The Definition Of RAW Lifting
The following is the definition of what we powerlifters consider a lift to be done “RAW”.
“RAW” determines the assistance you are allowed to use for training and testing your lifts. What we consider to be RAW is the same as what most sanctioned Powerlifting Competitions also consider to be RAW.
This is different than what is considered to be 100% RAW. 100% RAW means without any assistive equipment at all, as if you were only lifting in shorts and a t-shirt.
RAW lifting allows for some safety equipment to accommodate more people and promote the safety of the lifter, above all else.
To be considered RAW when lifting you can use the assistance of:
- a weight lifting belt,
- non-supportive knee or elbow sleeves,
- chalk as needed,
- and wrist wraps if needed.
*Non-supportive knee and elbow sleeves are used to promote joint safety by keeping them warm but add little to no actual lifting support.
This amount of equipment promotes the safety of the lifter while allowing for only necessary assistance.
Overall, the lifter has to do the lift, not the equipment.
The more equipment you use, the more you have to rely on when it counts. It is best to only use what you need to be safe and save the rest for when you absolutely need it.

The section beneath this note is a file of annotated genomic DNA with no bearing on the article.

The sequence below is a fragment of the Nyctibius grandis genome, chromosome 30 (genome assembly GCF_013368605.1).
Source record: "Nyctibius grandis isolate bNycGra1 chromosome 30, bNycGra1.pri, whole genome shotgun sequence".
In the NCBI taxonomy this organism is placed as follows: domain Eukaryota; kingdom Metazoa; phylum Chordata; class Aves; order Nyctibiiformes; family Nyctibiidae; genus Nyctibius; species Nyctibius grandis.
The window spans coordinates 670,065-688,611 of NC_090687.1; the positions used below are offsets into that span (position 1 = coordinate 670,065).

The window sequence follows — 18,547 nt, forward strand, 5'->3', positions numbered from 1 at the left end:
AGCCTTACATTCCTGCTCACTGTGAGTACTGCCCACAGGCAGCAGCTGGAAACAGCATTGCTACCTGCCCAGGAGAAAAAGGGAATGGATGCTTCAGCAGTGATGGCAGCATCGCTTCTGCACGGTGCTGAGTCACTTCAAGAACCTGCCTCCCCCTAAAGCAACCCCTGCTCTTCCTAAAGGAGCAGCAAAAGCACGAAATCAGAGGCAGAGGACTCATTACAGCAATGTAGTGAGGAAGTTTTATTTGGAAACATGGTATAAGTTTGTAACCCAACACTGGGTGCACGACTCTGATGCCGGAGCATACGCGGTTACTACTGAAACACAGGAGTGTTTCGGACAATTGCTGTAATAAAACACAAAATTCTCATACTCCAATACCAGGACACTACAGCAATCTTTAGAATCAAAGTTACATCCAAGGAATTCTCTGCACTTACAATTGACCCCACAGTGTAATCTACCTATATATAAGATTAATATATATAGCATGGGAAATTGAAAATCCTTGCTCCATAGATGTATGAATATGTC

Drugs and Supplements
Being RAW also does not allow the use of drugs or special supplement regiments that greatly improve a lifter’s strength, recovery or muscle growth.
Basically, if you would fail a drug test using it, then it is not RAW.
To be clear, no supplements are needed to make your program work as effectively as possible. It is all about how much you put in.
Lifting equipment is anything that directly improves your ability to lift more weight. This could be very light assistive gear, such as knee or elbow sleeves, all the way up to extremely supportive gear, such as lifting suits.
One of the most common pieces of equipment to be used is a lifting belt. When used properly, a lifting belt allows you to better brace your core for stabilization by increasing the intra-abdominal pressure placed on your spine. By increasing stabilization you are enabled to lift heavier loads.
Equipment can improve lifter strength and safety, but can also have adverse effects when used improperly.
If any one piece of equipment is used too frequently, then it will limit your body’s ability to grow stronger in that area. Essentially, the equipment will become a crutch that then must be used every time training occurs in order to keep up with the strength developed in other non-supported areas.
The most effective way to use equipment is only when it is necessary.
For example, when using light to moderate loads (<75%) avoid using any equipment at all to build greater strength in all areas. Then when you put on equipment for maximal loads (>80%) you will be that much stronger.
Even if you have an injury, only use the equipment when you need it. If your injury does not hurt, then do not cover it up with equipment. Allow it to grow stronger.
When you are building strength, use little to no equipment.
When you are testing strength, use whatever you can to improve your lift.